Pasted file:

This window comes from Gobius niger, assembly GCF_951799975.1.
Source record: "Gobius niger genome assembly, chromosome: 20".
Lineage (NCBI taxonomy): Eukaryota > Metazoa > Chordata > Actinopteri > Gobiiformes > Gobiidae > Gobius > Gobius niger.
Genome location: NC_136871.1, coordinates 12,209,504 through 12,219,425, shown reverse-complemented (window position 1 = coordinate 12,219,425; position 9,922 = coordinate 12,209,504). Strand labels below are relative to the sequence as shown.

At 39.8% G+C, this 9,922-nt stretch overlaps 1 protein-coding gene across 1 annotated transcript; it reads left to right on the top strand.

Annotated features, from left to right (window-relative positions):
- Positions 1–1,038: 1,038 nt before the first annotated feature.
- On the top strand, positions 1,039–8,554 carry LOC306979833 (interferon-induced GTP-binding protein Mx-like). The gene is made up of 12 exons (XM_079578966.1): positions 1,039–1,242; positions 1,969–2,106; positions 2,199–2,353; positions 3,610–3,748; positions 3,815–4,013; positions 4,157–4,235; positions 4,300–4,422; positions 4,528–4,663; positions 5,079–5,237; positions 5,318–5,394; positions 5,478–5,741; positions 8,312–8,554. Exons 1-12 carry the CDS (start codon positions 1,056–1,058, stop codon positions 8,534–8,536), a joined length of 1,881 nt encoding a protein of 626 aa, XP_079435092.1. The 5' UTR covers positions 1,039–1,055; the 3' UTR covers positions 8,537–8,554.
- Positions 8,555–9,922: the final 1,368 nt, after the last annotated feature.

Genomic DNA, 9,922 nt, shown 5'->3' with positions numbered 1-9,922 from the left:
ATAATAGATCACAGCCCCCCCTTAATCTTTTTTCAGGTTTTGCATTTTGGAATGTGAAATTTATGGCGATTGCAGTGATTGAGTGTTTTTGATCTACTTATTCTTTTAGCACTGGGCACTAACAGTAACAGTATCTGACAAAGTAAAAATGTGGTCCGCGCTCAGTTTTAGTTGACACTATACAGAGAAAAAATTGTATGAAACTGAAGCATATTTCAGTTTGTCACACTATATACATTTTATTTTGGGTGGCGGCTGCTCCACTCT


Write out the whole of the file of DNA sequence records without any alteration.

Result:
This window comes from Gobius niger, assembly GCF_951799975.1.
Source record: "Gobius niger genome assembly, chromosome: 20".
Lineage (NCBI taxonomy): Eukaryota > Metazoa > Chordata > Actinopteri > Gobiiformes > Gobiidae > Gobius > Gobius niger.
Genome location: NC_136871.1, coordinates 12,209,504 through 12,219,425, shown reverse-complemented (window position 1 = coordinate 12,219,425; position 9,922 = coordinate 12,209,504). Strand labels below are relative to the sequence as shown.

At 39.8% G+C, this 9,922-nt stretch overlaps 1 protein-coding gene across 1 annotated transcript; it reads left to right on the top strand.

Annotated features, from left to right (window-relative positions):
- Positions 1–1,038: 1,038 nt before the first annotated feature.
- On the top strand, positions 1,039–8,554 carry LOC306979833 (interferon-induced GTP-binding protein Mx-like). The gene is made up of 12 exons (XM_079578966.1): positions 1,039–1,242; positions 1,969–2,106; positions 2,199–2,353; positions 3,610–3,748; positions 3,815–4,013; positions 4,157–4,235; positions 4,300–4,422; positions 4,528–4,663; positions 5,079–5,237; positions 5,318–5,394; positions 5,478–5,741; positions 8,312–8,554. Exons 1-12 carry the CDS (start codon positions 1,056–1,058, stop codon positions 8,534–8,536), a joined length of 1,881 nt encoding a protein of 626 aa, XP_079435092.1. The 5' UTR covers positions 1,039–1,055; the 3' UTR covers positions 8,537–8,554.
- Positions 8,555–9,922: the final 1,368 nt, after the last annotated feature.

Genomic DNA, 9,922 nt, shown 5'->3' with positions numbered 1-9,922 from the left:
ATAATAGATCACAGCCCCCCCTTAATCTTTTTTCAGGTTTTGCATTTTGGAATGTGAAATTTATGGCGATTGCAGTGATTGAGTGTTTTTGATCTACTTATTCTTTTAGCACTGGGCACTAACAGTAACAGTATCTGACAAAGTAAAAATGTGGTCCGCGCTCAGTTTTAGTTGACACTATACAGAGAAAAAATTGTATGAAACTGAAGCATATTTCAGTTTGTCACACTATATACATTTTATTTTGGGTGGCGGCTGCTCCACTCT